Before TV, more people read books. They also read newspapers and there were more of them to read. Readers talked with others about what they had read. Good stories by good writers transported readers to other worlds, giving them vicarious experiences that made them feel good, offering hope and laughter.
Recently on PBS, I stumbled upon the 22-year-old made-for-television film, “Anne of Green Gables.” It was one of the most pleasant TV experiences I have had in a long time. It is a redemptive and lovely film, wonderfully written, beautifully shot and splendidly cast. It left me with a good feeling, in contrast to much of what is on most TV stations, which usually makes one with any taste, education or class want to take a bath. “Anne” was an oasis in a “vast wasteland,” to recall what FCC Commissioner Newton Minow said about television 46 years ago.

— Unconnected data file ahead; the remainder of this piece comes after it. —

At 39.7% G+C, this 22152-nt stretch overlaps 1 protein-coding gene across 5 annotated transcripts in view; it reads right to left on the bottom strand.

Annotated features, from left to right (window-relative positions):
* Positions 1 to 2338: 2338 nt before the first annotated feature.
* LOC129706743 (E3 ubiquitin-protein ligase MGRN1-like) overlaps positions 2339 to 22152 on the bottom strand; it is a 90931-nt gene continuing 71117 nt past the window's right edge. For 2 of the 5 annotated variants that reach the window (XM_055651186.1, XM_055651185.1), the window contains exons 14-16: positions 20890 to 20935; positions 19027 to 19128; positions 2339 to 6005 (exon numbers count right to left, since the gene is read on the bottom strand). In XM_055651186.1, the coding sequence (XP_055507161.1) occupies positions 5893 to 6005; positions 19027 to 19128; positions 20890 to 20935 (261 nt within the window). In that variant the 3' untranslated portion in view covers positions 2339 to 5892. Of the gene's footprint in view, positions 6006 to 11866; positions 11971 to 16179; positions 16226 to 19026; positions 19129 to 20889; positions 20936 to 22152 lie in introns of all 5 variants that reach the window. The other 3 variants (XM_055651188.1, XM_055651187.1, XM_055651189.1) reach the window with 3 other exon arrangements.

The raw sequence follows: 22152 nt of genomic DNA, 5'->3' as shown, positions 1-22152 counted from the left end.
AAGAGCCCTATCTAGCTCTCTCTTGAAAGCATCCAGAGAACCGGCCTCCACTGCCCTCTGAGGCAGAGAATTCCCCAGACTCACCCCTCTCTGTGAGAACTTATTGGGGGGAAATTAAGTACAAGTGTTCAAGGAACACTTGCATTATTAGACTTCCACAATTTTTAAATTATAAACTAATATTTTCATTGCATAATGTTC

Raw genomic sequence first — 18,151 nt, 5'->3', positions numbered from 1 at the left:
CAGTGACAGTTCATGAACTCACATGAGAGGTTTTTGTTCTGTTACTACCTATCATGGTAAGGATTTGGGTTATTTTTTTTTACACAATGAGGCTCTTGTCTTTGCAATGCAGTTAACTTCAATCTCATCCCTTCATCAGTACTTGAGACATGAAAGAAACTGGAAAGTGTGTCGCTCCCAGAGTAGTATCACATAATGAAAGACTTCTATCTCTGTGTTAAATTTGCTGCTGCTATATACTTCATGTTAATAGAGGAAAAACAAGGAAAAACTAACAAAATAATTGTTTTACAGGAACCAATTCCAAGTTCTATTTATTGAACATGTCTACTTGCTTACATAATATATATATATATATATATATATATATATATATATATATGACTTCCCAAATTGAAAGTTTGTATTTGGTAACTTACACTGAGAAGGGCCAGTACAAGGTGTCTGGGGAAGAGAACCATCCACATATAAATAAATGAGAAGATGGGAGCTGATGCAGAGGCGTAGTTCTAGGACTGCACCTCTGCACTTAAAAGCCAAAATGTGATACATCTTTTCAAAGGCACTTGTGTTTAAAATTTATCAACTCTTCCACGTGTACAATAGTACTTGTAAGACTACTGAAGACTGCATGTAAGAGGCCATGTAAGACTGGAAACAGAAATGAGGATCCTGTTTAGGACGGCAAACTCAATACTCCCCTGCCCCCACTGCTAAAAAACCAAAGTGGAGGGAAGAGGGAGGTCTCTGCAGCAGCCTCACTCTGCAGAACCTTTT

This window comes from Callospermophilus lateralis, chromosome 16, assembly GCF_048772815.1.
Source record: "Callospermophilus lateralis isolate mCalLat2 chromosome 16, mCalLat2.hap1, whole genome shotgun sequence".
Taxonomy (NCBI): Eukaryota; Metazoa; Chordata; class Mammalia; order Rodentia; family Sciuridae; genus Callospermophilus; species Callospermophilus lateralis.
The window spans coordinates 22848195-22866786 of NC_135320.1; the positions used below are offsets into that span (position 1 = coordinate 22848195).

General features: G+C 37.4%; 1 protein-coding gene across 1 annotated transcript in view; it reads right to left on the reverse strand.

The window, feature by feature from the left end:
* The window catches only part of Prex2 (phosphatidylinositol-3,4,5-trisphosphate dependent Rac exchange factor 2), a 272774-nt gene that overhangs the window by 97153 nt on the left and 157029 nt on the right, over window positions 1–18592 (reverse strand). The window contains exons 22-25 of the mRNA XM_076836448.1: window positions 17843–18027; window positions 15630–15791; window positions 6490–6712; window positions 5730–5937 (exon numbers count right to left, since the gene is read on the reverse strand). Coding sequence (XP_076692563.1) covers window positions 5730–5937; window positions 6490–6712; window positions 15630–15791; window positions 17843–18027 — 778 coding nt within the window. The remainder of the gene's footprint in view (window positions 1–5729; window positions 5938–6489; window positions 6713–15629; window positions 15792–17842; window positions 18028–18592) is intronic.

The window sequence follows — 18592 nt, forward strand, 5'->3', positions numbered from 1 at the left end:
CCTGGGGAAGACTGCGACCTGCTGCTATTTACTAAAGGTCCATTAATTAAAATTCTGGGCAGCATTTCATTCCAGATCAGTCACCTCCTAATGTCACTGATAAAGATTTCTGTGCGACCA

Television was once viewed as a welcome guest in the home. Programmers were to behave as any guest, not soiling the carpet or breaking furniture, controlling their children and demonstrating sensibilities that would not offend their hosts. No more. Today’s television programs behave like uninvited guests who stay too long, eat all the food, drink too much and throw up on the new rug.
Most people could live without TV if they tried. The Writers Guild strike gives them that chance. Take a walk with your daughter. Have a conversation with your wife, your husband. Eat dinner together as a family without the distraction of the television set. Read a book and immerse yourself in fictional characters or real history. Instead of being spoon-fed irrelevancies and meaningless chatter, exercise your mind. You will quickly form new, more pleasant habits that will leave you with better feelings than does TV’s corrupt fare from which more of us should flee.
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